Most Active Stories
- Statue Of A Homeless Jesus Startles A Wealthy Community
- Do You Know This Chapel Hill Bus Driver? Man Wants To Say Thanks
- Witness To A Texas Execution: Part One
- Not Enough Doctors? How The Medical Education System Is Contributing To The Shortage
- Have We Been Overestimating Flood Risk On The Outer Banks?
Hosts, Reporters and Producers
Wed October 12, 2011
Seismic Shift On Wake School Board
It was a near clean sweep for Democrats in yesterday’s Wake County School Board Election. Four of the five seats up for grabs were won outright by democrats. The fifth is not yet decided and will go to a run off, as no candidate captured 50 percent of the vote.
It was a stunning victory for supporters of the district’s old diversity policy… and a rebuke of the Republican majority that has been in charge for the last two years.
It was a contrite, somewhat stunned Ron Margiotta who addressed supporters last night, when the outcome became clear.
Ron Margiotta: "I have no regrets. What we tried to do was to bring forth and forward what we’ve been trying to do in this school system for a number of years. And it seems the people have spoken. I can accept that."
Margiotta was defeated by Democrat Susan Evans. He has spent eight years on the board, but it will be his last two, as leader of the Republican majority, that will be remembered. It was during that time he led the Board’s votes to end the old diversity-based student assignment plan - and sparked protests, marches, arrests, and a federal civil rights investigation.
After thanking those who had worked on his campaign, Margiotta regained some of the combativeness that endeared him to supporters over the years - and infuriated his opponents.
Margiotta: "I saw a campaign coming on that was extremely vicious. That was difficult to deal with. A lot of money spent on the other side. Not necessarily by the candidate, but by third and fourth parties. Whoever they may be. I mean they put a target on my back and their intention was to make change and they were able to affect it, that’s the political system."
A few miles away, on the other side of Apex, Evans’ party was - not surprisingly - more celebratory.
Evans won her first-ever elected office in a district many thought was safely republican. It was an expensive, sometimes bitter campaign that Evans seems happy to have behind her.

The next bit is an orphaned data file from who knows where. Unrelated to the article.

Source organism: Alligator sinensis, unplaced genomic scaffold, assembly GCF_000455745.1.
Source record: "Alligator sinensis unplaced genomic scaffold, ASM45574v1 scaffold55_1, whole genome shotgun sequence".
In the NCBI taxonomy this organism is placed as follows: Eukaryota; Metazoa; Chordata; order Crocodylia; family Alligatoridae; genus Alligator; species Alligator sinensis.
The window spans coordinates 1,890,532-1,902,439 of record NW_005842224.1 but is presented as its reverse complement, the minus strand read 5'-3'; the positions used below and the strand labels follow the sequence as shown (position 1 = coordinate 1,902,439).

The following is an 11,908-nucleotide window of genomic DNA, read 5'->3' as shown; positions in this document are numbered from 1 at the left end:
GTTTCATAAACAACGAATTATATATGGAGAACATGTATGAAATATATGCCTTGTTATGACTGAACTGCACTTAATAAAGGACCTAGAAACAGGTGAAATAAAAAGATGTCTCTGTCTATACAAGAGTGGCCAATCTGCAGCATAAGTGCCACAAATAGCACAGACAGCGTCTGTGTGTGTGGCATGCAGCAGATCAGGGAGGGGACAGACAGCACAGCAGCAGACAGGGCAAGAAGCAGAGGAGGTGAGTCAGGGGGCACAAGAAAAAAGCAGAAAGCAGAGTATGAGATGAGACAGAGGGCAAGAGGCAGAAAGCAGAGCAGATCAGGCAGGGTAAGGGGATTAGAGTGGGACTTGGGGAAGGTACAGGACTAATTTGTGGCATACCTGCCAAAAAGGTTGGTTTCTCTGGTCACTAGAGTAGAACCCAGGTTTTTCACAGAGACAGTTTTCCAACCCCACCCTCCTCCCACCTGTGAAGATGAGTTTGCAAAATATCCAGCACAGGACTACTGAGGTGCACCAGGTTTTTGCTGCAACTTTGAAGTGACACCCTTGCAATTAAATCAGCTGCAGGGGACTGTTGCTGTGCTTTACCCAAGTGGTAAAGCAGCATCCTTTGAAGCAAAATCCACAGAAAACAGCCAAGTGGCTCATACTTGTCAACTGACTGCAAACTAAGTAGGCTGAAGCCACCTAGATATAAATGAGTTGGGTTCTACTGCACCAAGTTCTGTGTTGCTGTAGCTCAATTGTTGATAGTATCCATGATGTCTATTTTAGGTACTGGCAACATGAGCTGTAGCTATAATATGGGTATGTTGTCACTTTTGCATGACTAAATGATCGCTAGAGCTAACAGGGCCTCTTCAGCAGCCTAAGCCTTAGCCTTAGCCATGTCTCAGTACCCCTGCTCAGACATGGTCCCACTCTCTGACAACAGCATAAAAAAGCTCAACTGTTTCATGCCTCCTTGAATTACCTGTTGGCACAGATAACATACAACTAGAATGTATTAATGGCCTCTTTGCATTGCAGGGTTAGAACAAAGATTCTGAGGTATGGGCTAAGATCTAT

Susan Evans: "I was just overwhelmed with emotion almost. You know, this election isn’t about me personally, it’s about hearing from the community. And I’m just so pleased that our community has responded in a way that says we’re interested in moving forward."
Evans will move forward with fellow democrats Jim Martin, Christine Kushner, and Keith Sutton on the board. All won handily yesterday, the closest race decided by 26 points.
It was similar, although in reverse, to what happened in 2009, when Republicans won large majorities. Wake County Democratic Party chair Mack Paul believes what happened since then led to yesterday’s landslide.
Mack Paul: "The voters got something they didn’t want after that election. The injection of tea party and national politics I think turned a lot of people off."
Now all eyes – and money – will go to district three. Democrat Kevin Hill defeated three republican challengers there yesterday, but narrowly failed to get 50 percent of the vote. That means a run off next month with republican Heather Losurdo.
Back at Margiotta’s headquarters, Republican board member John Tedesco was hardly ready to give up.
John Tedesco: "And this whole county will pour every bit of effort and every bit of dollars an resources to decide how this county and school system goes. Do we go to neighborhood schools? Or do we go to bussing for quota systems?"
The first round in that battle is likely to happen this week. On Thursday, the School Board hosts its one and only public hearing on the proposed student assignment plan. It will likely be confrontational and heated – nothing new for a school board accustomed to both.